So much data, so little security -- what happens if your city gets hacked?

Microsoft's Craig Mundie offers security suggestions to MIT Emtech conference; other experts tout smart cities technology

CAMBRIDGE, MA -- Businesses and individuals had better brace themselves for new security realities as society moves away from traditional data sharing equations that have worked well for a couple of decades.

To date, users have agreed to give away certain discrete pieces of information -- such as a name or email addresses -- in exchange for something -- a product or a service, for instance.

That situation is no longer viable, Craig Mundie, senior advisor to Microsoft CEO Steve Ballmer, told attendees at the Emtech conference held at the Massachusetts Institute of Technology (MIT) here today.

Mundie said that today, significant amounts of data are collected, much of it without the user's knowledge, and is used in ways not always clear at the time of collection.

For instance, a mobile phone app may ask for permission to use your location data, but it isn't always apparent or disclosed how that data will be used downstream. Your answer to such a request may depend on whether the data will be posted to Facebook or used to guide you via GPS to a meeting. So a straight yes or no answer may not be enough, and you need to be able to control this, Mundie said.

"We're talking about the legal acquisition of data," Mundie said. "We need a usage-based way of controlling it, with a cryptographic wrapper and then policies and laws that govern usage."

He called for a new class of felony for people or organizations that subvert these policies. Without such a change, "the penalty is too low" and people will continue to subvert the laws.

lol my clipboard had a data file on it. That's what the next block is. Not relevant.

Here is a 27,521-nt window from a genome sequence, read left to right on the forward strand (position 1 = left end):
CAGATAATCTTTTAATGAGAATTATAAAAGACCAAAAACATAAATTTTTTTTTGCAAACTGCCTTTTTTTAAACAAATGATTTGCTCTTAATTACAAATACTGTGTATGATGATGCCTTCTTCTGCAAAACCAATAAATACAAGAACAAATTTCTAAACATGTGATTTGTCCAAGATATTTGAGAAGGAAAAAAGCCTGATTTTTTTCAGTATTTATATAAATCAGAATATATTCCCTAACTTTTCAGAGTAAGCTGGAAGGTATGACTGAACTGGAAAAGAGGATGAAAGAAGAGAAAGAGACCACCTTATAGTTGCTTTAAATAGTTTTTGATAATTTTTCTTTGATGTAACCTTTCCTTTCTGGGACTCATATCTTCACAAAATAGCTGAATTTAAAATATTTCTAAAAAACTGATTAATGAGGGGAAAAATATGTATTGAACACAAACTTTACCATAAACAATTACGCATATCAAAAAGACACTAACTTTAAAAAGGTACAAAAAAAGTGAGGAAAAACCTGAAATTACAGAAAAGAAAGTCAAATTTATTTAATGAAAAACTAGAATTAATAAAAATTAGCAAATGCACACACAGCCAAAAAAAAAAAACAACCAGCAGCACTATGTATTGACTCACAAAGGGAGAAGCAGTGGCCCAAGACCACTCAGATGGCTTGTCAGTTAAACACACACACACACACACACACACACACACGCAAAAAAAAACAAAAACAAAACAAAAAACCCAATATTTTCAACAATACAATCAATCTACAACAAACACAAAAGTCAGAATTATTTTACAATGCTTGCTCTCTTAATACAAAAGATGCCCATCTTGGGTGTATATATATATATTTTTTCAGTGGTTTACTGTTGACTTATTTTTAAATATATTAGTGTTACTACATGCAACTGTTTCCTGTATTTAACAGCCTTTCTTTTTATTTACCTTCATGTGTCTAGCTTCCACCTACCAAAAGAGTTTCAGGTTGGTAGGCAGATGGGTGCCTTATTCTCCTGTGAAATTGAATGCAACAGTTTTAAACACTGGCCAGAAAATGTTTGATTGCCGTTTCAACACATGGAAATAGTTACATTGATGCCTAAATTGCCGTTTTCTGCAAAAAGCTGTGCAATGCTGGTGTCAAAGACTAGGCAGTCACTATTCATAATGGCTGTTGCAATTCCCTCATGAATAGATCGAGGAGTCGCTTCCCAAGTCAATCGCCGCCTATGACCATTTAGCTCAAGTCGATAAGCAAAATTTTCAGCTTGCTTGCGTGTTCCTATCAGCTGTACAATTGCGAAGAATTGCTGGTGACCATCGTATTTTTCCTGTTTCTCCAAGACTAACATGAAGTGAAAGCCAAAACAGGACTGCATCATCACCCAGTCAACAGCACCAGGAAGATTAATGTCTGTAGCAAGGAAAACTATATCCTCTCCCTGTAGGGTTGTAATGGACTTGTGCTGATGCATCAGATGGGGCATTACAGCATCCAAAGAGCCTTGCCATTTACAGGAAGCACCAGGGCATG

Also, Mundie said, a cryptographic wrapper will be needed for each classification of personal data that is collected that states the rules about where and how it can be shared. Sometimes the individual will control access to the data. In other cases, society may mandate, for example, that some types of health, security or other types of remain available, even anonymized, for the greater good. "This is going to go both ways."

The wrappers would be akin to the digital rights management systems that now protect movie or music ownership, where people or companies hold keys that allow appropriate use of the information.

Such rules won't be static, he said.

"You need to be able to change your mind as an individual and as a society. You can't write the rules in advance, you have to wait until the app emerges and gets to scale, that you can figure out you don't like it," Mundie said.

On a corporate level, the stakes are rising as well, he said.

In the past 12 months there's been a shift away from what Mundie called "nuisance" attacks toward "we don't like you and we're going to take you down."

Companies need to decide what assets are of critical value, where their loss would be of such a nature that the company could go out of business. Mundie termed it "life or death. It's a survivability question of what happens if you lose certain things." Today's traditional IT security methods are no longer adequate, he said.

One Mundie suggestion: Partition the essential information "so it doesn't exist in any one place at the same time."

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